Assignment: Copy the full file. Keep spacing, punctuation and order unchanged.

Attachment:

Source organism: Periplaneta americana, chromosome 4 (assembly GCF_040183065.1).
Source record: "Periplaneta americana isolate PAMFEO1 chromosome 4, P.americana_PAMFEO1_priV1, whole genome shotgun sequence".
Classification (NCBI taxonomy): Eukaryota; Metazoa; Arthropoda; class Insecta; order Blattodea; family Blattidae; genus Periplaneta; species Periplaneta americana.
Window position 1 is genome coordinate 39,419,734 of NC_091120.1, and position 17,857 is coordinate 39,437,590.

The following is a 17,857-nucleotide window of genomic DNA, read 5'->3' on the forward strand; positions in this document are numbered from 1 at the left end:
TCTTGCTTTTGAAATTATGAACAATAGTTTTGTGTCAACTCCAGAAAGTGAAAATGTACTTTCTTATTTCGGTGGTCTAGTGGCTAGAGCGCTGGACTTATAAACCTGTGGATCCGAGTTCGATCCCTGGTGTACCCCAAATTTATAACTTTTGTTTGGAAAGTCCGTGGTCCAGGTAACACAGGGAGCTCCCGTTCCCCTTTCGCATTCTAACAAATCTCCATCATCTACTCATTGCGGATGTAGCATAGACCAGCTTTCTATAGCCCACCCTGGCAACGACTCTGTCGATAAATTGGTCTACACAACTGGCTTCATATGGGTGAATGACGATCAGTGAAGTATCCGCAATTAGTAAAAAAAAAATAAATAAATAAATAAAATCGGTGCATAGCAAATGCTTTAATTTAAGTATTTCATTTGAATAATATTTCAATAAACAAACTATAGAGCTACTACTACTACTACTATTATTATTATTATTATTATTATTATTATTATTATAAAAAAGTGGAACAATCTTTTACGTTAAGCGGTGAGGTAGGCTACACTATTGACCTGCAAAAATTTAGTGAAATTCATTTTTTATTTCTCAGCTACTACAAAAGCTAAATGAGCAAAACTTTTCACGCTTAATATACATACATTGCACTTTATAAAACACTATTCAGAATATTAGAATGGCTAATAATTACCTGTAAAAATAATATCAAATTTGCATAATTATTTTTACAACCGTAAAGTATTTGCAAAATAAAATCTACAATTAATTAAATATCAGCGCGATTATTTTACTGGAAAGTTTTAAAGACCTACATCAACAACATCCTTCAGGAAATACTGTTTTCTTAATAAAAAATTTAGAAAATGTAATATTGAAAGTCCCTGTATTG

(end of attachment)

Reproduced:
Source organism: Periplaneta americana, chromosome 4 (assembly GCF_040183065.1).
Source record: "Periplaneta americana isolate PAMFEO1 chromosome 4, P.americana_PAMFEO1_priV1, whole genome shotgun sequence".
Classification (NCBI taxonomy): Eukaryota; Metazoa; Arthropoda; class Insecta; order Blattodea; family Blattidae; genus Periplaneta; species Periplaneta americana.
Window position 1 is genome coordinate 39,419,734 of NC_091120.1, and position 17,857 is coordinate 39,437,590.

The following is a 17,857-nucleotide window of genomic DNA, read 5'->3' on the forward strand; positions in this document are numbered from 1 at the left end:
TCTTGCTTTTGAAATTATGAACAATAGTTTTGTGTCAACTCCAGAAAGTGAAAATGTACTTTCTTATTTCGGTGGTCTAGTGGCTAGAGCGCTGGACTTATAAACCTGTGGATCCGAGTTCGATCCCTGGTGTACCCCAAATTTATAACTTTTGTTTGGAAAGTCCGTGGTCCAGGTAACACAGGGAGCTCCCGTTCCCCTTTCGCATTCTAACAAATCTCCATCATCTACTCATTGCGGATGTAGCATAGACCAGCTTTCTATAGCCCACCCTGGCAACGACTCTGTCGATAAATTGGTCTACACAACTGGCTTCATATGGGTGAATGACGATCAGTGAAGTATCCGCAATTAGTAAAAAAAAAATAAATAAATAAATAAAATCGGTGCATAGCAAATGCTTTAATTTAAGTATTTCATTTGAATAATATTTCAATAAACAAACTATAGAGCTACTACTACTACTACTATTATTATTATTATTATTATTATTATTATTATTATAAAAAAGTGGAACAATCTTTTACGTTAAGCGGTGAGGTAGGCTACACTATTGACCTGCAAAAATTTAGTGAAATTCATTTTTTATTTCTCAGCTACTACAAAAGCTAAATGAGCAAAACTTTTCACGCTTAATATACATACATTGCACTTTATAAAACACTATTCAGAATATTAGAATGGCTAATAATTACCTGTAAAAATAATATCAAATTTGCATAATTATTTTTACAACCGTAAAGTATTTGCAAAATAAAATCTACAATTAATTAAATATCAGCGCGATTATTTTACTGGAAAGTTTTAAAGACCTACATCAACAACATCCTTCAGGAAATACTGTTTTCTTAATAAAAAATTTAGAAAATGTAATATTGAAAGTCCCTGTATTG